Gail Simmons is a rat-woman totemic in the Ceres Ring, with her AI spaceship Kismet. She’s a salvage operator, a salvor, doing odd jobs of space hauling and space junk reclamation. She’s basically a hermit, living inside Kismet; the ship smart-AI brain is her only friend. Gail is contacted by an old childhood acquaintance who she hasn’t seen in two decades; he’s a yacht charter pilot now, and he’s just seen what looks like a derelict spaceship while making a chartered flight. His customer won’t give him the time to check it out, so he’s notifying Gail. Gail and Kismet find what appears to be an abandoned or sabotaged spaceship and two dead bodies. When Gail reports this, it leads to her being accused of theft and murder, and the missing cargo to be a handheld databox – a Macguffin – that holds information that at least one party will kill to get, that can mean “the end of the human race”.

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Furry literature: Advertising it outside of furry fandom – with Fred Patten and Phil Geusz.

by Patch O'Furr

WPbanner1(Patch:) The Furry Writers’ Guild Coyotl Awards have just opened for voting by members.  This is a good occasion to talk about furry publishing.  Committed operations are putting out a regular stream of content by fans, for fans – but is it healthy enough to support professionals? Can any of them smoothly transition between this niche and the mainstream, to be as well-rounded as they can be? Here’s a look that builds on past stories like:

Let some of the most experienced voices in furry tell you more.  Here’s Fred Patten, with comments by Phil Geusz.

(Fred:) Watts Martin’s January 2017 novel, Kismet, is being published under two imprints: at FurPlanet Productions, as furry fiction for the furry market, and Argyll Productions, as science fiction for the larger s-f market or mainstream sales; with two different covers, both by Teagan Gavet, tailored for those markets.

This sounds ambitious and imaginative. But how well will it work in practice? The record isn’t encouraging.

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Last Dance of the Phoenix, by James R. Lane – book review by Fred Patten.

by Patch O'Furr

Submitted by Fred Patten, Furry’s favorite historian and reviewer.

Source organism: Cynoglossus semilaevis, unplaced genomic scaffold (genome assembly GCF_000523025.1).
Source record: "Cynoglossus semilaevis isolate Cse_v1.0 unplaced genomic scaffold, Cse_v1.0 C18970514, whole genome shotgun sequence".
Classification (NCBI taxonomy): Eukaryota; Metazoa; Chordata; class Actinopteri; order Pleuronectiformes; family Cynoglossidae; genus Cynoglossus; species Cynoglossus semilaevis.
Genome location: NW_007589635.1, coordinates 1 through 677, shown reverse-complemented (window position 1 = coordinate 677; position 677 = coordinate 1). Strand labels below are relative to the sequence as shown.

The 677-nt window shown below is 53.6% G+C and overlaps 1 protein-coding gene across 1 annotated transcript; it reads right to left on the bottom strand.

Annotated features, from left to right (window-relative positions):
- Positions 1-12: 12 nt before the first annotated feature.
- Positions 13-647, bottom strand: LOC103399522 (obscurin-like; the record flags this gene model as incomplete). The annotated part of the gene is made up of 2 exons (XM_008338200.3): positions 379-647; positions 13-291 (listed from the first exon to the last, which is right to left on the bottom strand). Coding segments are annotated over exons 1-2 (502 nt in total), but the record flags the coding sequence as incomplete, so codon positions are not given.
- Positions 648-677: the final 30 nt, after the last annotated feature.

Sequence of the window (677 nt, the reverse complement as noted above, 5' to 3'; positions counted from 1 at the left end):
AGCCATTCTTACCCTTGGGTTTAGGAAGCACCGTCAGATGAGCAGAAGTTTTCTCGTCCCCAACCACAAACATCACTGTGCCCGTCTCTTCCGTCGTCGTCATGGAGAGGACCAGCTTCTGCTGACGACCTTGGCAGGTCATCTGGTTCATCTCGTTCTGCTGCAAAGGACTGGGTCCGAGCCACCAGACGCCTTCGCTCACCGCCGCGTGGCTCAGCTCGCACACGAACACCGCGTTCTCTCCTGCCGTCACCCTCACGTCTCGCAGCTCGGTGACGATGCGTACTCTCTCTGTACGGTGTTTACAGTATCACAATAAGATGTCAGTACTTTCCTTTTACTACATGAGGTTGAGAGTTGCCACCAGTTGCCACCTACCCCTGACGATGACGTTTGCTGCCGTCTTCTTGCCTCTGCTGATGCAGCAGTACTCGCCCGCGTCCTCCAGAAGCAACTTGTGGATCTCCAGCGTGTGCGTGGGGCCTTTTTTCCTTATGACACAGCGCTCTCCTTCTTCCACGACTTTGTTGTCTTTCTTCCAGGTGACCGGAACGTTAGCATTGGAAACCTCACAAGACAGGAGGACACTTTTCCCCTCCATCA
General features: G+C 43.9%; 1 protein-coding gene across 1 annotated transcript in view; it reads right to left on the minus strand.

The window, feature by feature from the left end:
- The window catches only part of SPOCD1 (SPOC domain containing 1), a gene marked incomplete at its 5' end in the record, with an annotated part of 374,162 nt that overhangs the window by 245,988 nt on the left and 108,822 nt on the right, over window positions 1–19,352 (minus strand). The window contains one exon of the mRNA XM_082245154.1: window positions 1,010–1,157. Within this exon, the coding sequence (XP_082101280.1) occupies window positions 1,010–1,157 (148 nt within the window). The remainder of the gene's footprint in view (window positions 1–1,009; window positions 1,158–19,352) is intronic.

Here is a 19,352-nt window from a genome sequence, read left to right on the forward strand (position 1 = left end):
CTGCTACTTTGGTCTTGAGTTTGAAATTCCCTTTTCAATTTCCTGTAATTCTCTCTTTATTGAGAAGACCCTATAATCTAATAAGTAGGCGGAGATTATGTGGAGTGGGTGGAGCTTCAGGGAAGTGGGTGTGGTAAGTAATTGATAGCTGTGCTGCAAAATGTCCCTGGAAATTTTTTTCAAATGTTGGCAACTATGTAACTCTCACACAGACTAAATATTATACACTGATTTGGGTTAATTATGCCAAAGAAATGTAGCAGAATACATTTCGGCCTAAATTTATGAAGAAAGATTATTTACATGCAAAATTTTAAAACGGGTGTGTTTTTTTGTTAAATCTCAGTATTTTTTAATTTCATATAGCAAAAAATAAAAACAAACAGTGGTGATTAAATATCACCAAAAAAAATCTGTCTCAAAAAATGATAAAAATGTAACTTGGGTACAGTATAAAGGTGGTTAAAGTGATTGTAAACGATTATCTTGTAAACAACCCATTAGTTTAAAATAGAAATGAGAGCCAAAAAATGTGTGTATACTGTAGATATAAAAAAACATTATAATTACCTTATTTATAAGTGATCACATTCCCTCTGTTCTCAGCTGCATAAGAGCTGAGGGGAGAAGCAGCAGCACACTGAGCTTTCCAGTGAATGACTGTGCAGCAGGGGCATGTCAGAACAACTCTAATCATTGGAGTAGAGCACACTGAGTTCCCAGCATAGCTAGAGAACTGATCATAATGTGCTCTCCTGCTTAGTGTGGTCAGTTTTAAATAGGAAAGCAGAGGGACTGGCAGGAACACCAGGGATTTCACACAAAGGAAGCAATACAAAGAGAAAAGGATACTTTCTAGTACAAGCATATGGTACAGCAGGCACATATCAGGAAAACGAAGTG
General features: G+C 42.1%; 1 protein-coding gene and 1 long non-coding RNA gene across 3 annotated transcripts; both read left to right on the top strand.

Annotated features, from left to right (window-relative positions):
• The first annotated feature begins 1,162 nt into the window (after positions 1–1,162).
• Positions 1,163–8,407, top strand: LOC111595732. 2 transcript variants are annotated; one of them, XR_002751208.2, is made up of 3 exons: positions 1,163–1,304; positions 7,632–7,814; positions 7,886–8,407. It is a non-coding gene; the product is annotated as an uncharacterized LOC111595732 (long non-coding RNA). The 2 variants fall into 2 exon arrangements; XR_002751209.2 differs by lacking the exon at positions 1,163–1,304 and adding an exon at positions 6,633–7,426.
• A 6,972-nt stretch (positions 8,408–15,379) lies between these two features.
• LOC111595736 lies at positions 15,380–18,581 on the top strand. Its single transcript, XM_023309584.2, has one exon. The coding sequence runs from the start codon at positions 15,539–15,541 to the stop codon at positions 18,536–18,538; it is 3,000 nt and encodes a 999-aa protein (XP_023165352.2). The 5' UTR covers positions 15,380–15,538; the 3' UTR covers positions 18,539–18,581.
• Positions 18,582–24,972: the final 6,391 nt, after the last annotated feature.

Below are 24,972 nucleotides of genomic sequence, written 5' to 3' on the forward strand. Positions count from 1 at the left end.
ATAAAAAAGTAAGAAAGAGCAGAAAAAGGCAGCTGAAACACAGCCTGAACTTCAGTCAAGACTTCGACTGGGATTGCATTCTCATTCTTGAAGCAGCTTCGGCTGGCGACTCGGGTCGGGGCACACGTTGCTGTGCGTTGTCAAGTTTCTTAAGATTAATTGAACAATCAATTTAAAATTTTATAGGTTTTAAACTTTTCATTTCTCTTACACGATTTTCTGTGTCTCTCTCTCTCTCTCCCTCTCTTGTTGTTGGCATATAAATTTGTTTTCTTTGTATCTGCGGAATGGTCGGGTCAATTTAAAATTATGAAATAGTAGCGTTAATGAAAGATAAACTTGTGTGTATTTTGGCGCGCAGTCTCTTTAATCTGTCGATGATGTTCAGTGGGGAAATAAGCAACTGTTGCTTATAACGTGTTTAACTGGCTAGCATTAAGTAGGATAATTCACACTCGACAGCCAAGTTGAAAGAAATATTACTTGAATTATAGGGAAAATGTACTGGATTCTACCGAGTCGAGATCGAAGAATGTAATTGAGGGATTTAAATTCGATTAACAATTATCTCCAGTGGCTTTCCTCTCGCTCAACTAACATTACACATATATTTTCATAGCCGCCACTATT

product_thumbnailLast Dance of the Phoenix, by James R. Lane
Raleigh, NC, Lulu Press, August 2016, trade paperback $14.99 (254 pages), Kindle $2.51.

This s-f novel is set in the near future. Thomas Barnes has an Artificial Intelligence in his home, but he also wears a dark blue NRA ball cap, eats at a McDonald’s, drives on Florida’s Highway I-95, drinks Gatorade, and is familiar with the TV program Final Jeopardy.

Two years previously, Earth was discovered by aliens (in flying saucers) and welcomed into the galactic community. The four spacegoing species of aliens that humans meet just happen to look like anthropomorphic foxes, cheetahs, otters, and rabbits.

Convenient? Maybe too convenient? Barnes thinks so.

“No bug-eyed monsters, no giant slugs, spiders, dragons, demons, birds – nothing else. Aliens that didn’t seem so alien after all, apparently guaranteed not to terribly upset ape-based humanity’s rabid xenophobia. To me and a lot of others it just seemed too damned pat. Somebody – or something – had to have engineered all this. Cute.” (p. 10)

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Skeleton Crew, by Gre7g Luterman – book review by Fred Patten.

by Patch O'Furr

Submitted by Fred Patten, Furry’s favorite historian and reviewer.

gre7gSkeleton Crew, by Gre7g Luterman. Illustrated.
Seattle, WA, CreateSpace, August 2014/October 2016, trade paperback $8.95 (259 pages), Kindle $3.99.

This is the first hard science-fiction novel I’ve ever read with absolutely no humans in it. The cover by H. Kyoht Luterman (the author’s wife) shows two of the main characters; Commissioner Sarsuk, a kraken, holding Kanti, a geroo. All of the other characters in the novel are geroo. There are over a dozen full-page illustrations, most by Rick Griffin of Housepets! fame, showing such geroo characters as Kanti, Saina, Tish, Captain Ateri, Chendra, and more.

The geroo are unclothed, with thick tails and fur. There are frequent mentions in the text of twitching ears, tail rings, and the like. Kanti is called Shaggy for his unruly fur.

Skeleton Crew is set entirely on, or within, the huge generation exploratory starship White Flower II in interstellar space. There is a two-page cutaway diagram of the White Flower II by Brandon Kruse. Four centuries earlier, the krakun came to the primitive planet Gerootec and offered to hire thousands of the overpopulated geroo as their starship crews. The geroo who went into space and their descendants would never see Gerootec again, but they would live in luxury compared to the backward geroo on their homeworld. Technically, the White Flower II belongs to the krakuns’ Planetary Acquisitions, Incorporated, with a mission of finding new planets that can be colonized.

New planets for the krakun. Never for the geroo.